UD junior Carter Gans was a member of the DragonSpeed team that featured members from Great Britain, Germany and Malaysia. The team finished first at the Rolex 24 in the LMP2 class. Photo from Gans
With many of Dayton’s winter and spring sports in full swing, Flyer fans are occupied cheering on their basketball, baseball, softball and tennis teams. Meanwhile, another Dayton student was making waves in the world of athletics more that 900 miles from the familiar confines of UD Arena.
UD junior finance major Carter Gans was part of the crew for DragonSpeed USA on Jan. 26 for the Rolex 24 Hours race in Daytona, Florida. His team ended up winning the race in the LMP2 class.
“As a kid, I’ve watched that race for as long as I can remember,” Gans said. “So to be a part of it and to win it, it’s just overwhelming.”
The Rolex 24 is an endurance race. In contrast to a traditional race where the drivers try to finish a certain amount of laps the fastest, teams in an endurance race will try to finish the most laps they can in a given time period. These range from eight hours all the way to 24, like the Rolex 24.
For Gans, racing has been a part of his life since he was a kid.
“My dad owns a carbon deposit shop in Indianapolis,” Gans said. “He does a lot of repairs for Indy cars, sports cars and NASCAR’s. I’ve worked there for four or five years.”
Even after years of helping with the body work and preparation, Gans had never had the chance to work as a crew member on an actual team until the Rolex 24.
“(My dad) rents out space in his shop to DragonSpeed,” Gans said. “I would kind of just nudge them, you know. I’d tell them, ‘if you guys need any help, call me,’ so it’s just kinda lucky.”
Gans eventually did get that call, but he didn’t get much time for preparation.
“I flew out Wednesday night, and I didn’t know I was going until like Tuesday at 7 p.m.,” Gans said. “I had like a day to prepare, I honestly went in having no idea what I was doing.”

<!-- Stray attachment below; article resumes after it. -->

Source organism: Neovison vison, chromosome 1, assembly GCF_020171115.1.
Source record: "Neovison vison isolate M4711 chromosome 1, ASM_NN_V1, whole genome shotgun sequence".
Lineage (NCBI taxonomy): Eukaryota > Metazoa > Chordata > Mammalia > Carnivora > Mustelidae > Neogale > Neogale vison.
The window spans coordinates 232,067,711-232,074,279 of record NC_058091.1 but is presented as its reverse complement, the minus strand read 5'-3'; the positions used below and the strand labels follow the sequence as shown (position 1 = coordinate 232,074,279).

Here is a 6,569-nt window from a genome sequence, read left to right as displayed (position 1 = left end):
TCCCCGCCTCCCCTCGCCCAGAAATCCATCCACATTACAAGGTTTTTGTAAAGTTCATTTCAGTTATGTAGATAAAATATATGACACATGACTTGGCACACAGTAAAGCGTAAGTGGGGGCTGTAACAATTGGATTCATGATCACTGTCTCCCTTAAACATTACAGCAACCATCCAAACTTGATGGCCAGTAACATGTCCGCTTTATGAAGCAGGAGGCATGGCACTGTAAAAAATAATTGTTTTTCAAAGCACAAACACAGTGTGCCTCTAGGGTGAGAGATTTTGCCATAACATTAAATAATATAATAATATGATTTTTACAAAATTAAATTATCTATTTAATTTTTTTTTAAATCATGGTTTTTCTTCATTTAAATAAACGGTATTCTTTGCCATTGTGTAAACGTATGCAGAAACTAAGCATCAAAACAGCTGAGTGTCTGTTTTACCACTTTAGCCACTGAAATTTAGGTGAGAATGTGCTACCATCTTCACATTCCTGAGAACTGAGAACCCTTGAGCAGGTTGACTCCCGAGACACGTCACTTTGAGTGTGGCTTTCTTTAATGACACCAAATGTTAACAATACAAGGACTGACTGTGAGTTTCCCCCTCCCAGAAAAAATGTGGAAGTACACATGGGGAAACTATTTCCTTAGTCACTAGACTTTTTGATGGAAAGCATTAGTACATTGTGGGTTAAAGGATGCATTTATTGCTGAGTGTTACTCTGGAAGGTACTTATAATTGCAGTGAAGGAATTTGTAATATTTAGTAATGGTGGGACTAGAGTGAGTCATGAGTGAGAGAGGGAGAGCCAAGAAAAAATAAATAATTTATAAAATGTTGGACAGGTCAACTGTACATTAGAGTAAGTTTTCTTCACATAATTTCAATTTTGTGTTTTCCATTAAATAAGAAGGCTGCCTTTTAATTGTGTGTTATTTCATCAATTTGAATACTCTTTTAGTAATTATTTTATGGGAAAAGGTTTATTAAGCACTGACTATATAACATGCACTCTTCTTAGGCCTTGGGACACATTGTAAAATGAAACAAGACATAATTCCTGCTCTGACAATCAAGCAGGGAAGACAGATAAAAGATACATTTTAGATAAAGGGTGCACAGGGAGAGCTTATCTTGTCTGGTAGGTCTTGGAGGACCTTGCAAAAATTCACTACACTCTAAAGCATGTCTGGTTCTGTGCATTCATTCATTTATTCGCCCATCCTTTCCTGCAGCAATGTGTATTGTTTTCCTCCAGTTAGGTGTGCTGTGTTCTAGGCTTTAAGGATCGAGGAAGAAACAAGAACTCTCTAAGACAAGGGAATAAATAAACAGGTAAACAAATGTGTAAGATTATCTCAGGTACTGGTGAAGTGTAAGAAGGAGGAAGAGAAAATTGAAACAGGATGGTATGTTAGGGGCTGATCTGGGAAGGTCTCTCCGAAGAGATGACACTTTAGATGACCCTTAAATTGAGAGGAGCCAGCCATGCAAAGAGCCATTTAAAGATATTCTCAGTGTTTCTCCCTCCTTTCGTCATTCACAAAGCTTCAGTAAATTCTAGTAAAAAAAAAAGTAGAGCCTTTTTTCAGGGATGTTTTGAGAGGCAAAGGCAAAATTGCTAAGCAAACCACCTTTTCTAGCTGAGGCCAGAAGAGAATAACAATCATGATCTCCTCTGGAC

Gans’ role on the crew is referred to as the “dead man.” The dead man operates the valve that controls fuel flow. Gans was operating the valve at every pit stop, which was about every 30 minutes throughout the length of the race.
“It was freaking exhausting,” Gans said. “There were definitely parts where I was struggling. It was pretty much just run the stop, get everything ready for the next stop and then sit in a chair and try to sleep for 15 minutes.”
Despite the grueling nature of working on the crew of a 24-hour race, it could’ve been much worse.
“Thankfully our drivers drove really well throughout the night,” Gans said. “Obviously there were teams that weren’t so lucky and got that 3 a.m. wake-up call like, ‘we’re in the wall, back to the garage we have to fix the whole car.’”
The good driving paid off for DragonSpeed. Despite having a much smaller team than some of their competitors, DragonSpeed was able to end the race with 812 laps, topping the competition.
“In a 24 hour race, any one thing goes wrong and your race could be over in hour two,” Gans said. “At the end there were a bunch of people crying. It’s one thing that we had just won this insane race, but it was combined with the relief that this 24 hour race was over.”
However, the celebrations after the thrilling win were short-lived.
“I remember right after we won our team manager was talking about how we were going out that night,” Gans said. “We went out to a bar and everybody maybe had four drinks, we were there for like an hour and a half. It was like nobody could stand up and we were falling asleep, it was hopeless.”
Gans is continuing to work on his degree in finance at UD, but he’s definitely not closing the door on his career in racing.
“I’ve loved racing my whole life, but I’ve never got to do the race team side for a whole weekend,” Gans said. “(DragonSpeed) travels all over the world, so part of me wants to graduate and go work with them for a couple years. Ultimately it would be really cool to end up in racing, but I’ll definitely stay with it as a hobby at the minimum.”